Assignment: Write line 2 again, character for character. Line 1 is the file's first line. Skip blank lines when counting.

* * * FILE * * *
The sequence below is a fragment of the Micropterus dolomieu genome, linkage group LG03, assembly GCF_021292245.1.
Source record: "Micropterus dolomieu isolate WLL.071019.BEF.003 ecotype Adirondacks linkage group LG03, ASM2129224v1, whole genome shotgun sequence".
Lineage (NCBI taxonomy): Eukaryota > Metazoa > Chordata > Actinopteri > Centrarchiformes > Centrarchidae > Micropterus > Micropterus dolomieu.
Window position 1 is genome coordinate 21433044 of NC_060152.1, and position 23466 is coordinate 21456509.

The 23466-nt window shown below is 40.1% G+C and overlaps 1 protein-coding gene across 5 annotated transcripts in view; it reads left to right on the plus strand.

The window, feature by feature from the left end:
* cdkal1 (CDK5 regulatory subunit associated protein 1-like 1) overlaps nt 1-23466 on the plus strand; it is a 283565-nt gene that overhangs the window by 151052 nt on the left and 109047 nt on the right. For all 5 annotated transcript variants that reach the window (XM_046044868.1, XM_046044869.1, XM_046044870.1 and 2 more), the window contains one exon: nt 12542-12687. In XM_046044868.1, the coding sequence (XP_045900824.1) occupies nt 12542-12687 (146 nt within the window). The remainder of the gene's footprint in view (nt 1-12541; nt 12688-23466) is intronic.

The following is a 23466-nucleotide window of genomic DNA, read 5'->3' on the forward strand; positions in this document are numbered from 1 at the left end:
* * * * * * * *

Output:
Source record: "Micropterus dolomieu isolate WLL.071019.BEF.003 ecotype Adirondacks linkage group LG03, ASM2129224v1, whole genome shotgun sequence".